Here’s a cool blog with great dog-in-nature pictures: Travels with the Blonde Coyote.
I hope my pictures are that good some day. I’m not really invested enough to practice or take classes, but maybe going on more hikes at the right time of day will yield better results. Taking my cat out on my travels is another, worse idea.
If Hamlet is not about the hero if inaction—the static hero, as developed eloquently by David Foster Wallace in Infinite Jest—then what is it about? While at dinner recently with two friends—one a former English major, one a current English professor—an alternative view was put forward (by the professor): the main theme of the play, i.e. the only theme that the play comes close to resolving, is the tension between interior and exterior worlds.
While Hamlet ponders Camusian questions, every other character ponders earnestness and artiface (e.g. is Hamlet really insane, or just pretending?), and indeed, even “To be or not to be?” is at heart a test of the authenticity of the inner dialogue. What is the value of private suffering?
If DFW was correct, and sincerity really is the gravest taboo in contemporary America, then the themes of Hamlet remain useful—or perhaps even critical—in the daily modern task of producing or finding meaning in a society at once alienating and also jncreasingly intrusive. How do we reconcile living under a government that cares less and less about us, while simultaneously wanting to know more and more about our privately held beliefs?
One might push back on this idea by saying that, if anything, the election of Trump shows that people are finally tired of cynicism. After all, how much more naive could one get than “Make America great again”? But for Trump, “telling it like it is” is but one part of an elaborate and ostentatious show. His campaign was not merely a diversion, but rather the epitome of American culture. In a reality-TV, horror-show society, where it’s more important to play a role (to bring it back to Shakespeare) than to consider the validity of our inner frailties, it’s no wonder that irony and entertainment ultimately prevailed. For the outward kitsch of folksy populism is but a mask for the people’s inner shame, vulnerability, and fear.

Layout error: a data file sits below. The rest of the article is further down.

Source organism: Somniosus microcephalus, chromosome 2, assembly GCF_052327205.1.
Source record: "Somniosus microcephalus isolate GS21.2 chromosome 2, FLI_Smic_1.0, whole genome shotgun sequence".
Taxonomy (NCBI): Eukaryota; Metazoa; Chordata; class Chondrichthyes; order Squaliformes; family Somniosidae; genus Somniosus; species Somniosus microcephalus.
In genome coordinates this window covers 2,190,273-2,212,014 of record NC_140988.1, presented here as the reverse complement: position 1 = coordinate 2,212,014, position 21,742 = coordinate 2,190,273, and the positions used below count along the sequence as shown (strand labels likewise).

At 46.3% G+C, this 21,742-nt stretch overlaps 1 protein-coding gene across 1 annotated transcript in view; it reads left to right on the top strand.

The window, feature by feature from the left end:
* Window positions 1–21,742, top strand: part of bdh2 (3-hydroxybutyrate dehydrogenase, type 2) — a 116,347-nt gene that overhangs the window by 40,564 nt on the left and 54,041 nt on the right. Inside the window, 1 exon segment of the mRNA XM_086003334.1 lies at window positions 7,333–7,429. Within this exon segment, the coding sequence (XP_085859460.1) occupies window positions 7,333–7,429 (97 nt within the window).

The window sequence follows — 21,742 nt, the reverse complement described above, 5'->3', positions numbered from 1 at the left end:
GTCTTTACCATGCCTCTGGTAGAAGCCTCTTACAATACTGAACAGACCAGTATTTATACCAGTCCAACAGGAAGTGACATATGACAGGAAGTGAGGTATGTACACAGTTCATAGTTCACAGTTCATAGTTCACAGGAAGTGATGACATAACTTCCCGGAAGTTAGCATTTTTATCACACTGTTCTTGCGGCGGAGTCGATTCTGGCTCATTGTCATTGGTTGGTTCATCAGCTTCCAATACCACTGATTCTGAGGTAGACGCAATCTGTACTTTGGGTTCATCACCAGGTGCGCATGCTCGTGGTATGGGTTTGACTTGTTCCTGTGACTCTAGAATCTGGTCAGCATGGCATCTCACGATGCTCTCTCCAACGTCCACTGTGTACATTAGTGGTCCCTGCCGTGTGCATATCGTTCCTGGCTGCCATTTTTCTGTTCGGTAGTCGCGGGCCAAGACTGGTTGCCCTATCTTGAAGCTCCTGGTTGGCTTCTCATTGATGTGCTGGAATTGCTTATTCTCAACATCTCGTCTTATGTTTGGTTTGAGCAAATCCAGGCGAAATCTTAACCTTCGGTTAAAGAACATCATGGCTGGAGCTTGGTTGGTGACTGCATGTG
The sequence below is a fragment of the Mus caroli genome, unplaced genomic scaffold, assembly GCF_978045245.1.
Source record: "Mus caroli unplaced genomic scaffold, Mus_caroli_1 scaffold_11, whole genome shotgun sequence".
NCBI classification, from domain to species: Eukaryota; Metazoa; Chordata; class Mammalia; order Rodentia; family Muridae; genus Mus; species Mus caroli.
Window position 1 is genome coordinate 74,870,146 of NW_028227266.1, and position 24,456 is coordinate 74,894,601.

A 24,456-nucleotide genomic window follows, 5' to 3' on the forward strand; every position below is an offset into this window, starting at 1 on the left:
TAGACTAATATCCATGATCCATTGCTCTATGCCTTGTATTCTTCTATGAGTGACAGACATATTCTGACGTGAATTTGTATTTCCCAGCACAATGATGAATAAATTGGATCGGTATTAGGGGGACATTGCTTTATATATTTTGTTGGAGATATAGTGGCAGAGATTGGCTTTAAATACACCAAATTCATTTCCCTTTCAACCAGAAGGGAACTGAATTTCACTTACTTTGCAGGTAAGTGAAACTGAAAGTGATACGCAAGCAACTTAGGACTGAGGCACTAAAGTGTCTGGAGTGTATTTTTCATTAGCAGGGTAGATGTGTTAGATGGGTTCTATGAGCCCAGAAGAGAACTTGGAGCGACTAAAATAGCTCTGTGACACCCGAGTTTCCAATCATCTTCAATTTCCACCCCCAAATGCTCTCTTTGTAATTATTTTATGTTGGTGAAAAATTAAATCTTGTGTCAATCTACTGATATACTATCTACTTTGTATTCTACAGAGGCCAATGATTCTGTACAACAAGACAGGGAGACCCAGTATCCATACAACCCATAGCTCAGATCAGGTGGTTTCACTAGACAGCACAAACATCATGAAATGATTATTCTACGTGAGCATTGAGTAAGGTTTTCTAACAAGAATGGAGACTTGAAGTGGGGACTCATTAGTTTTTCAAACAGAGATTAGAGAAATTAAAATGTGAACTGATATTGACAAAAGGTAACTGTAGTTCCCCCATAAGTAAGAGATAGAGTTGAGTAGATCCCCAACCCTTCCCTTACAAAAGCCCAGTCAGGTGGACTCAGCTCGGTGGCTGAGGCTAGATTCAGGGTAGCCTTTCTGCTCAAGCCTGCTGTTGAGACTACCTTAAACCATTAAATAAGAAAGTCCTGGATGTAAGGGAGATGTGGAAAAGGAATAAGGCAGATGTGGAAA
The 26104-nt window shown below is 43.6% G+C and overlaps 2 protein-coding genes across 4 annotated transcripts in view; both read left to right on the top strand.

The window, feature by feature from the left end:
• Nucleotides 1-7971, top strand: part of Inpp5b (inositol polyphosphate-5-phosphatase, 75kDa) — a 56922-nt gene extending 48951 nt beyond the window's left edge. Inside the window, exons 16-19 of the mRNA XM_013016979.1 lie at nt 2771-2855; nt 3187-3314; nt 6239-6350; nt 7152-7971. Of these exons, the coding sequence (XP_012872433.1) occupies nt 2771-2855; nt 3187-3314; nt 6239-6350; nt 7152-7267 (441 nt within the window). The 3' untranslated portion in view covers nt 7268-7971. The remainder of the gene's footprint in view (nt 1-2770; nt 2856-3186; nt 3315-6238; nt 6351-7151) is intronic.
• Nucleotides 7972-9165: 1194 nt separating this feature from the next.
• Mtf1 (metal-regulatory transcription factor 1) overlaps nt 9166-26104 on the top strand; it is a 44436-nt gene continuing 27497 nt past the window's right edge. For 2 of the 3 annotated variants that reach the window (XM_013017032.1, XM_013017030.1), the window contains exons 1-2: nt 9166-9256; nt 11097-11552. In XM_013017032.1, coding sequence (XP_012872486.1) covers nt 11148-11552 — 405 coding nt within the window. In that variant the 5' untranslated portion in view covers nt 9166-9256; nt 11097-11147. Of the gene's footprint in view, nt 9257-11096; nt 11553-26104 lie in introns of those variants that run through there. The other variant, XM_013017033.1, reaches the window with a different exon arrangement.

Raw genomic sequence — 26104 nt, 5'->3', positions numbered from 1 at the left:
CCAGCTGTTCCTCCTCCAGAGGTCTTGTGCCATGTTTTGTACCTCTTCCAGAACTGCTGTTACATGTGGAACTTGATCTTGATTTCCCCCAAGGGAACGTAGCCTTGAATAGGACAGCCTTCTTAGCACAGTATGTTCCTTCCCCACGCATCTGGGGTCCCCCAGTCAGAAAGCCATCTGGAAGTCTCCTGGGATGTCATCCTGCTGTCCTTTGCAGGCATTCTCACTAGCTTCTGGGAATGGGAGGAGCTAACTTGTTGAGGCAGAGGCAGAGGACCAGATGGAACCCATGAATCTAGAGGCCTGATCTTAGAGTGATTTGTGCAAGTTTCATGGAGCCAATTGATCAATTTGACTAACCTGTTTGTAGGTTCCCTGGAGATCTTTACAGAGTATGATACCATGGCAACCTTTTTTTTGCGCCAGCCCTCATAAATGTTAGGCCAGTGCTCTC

Well, traveling for two weeks has taken its toll on the garden. It must’ve frozen outside a few times while I was away, because only the lettuce survived. I’ll have to replant in the next few weeks, but in the meantime it’s sad to see my friends had suffered because of my negligence. But I guess the same would’ve happened in the wild, so I can’t be too down about it. Maybe one year I’ll build a greenhouse.
Each field has its falcon,
Or, the other way around, rather—
For peppered wings and barred tails lightly lick
The scarred and overturned earth,
Marred irrevocably by rusted implements.
They appear and are gone again, as if conjured
In some time immemorial by the very land,
By the flaking skull of a bison head—
And who, after all, can own a dream?
Better to let the fenced fields fly
Than to tether their errant hawks in leather,
For each feather is a gift, real or imagined—
And one does well to pass them on.
“If you voted to have your country run like a business, just remember that you are not a shareholder; you’re an externality.” – Aleks Martray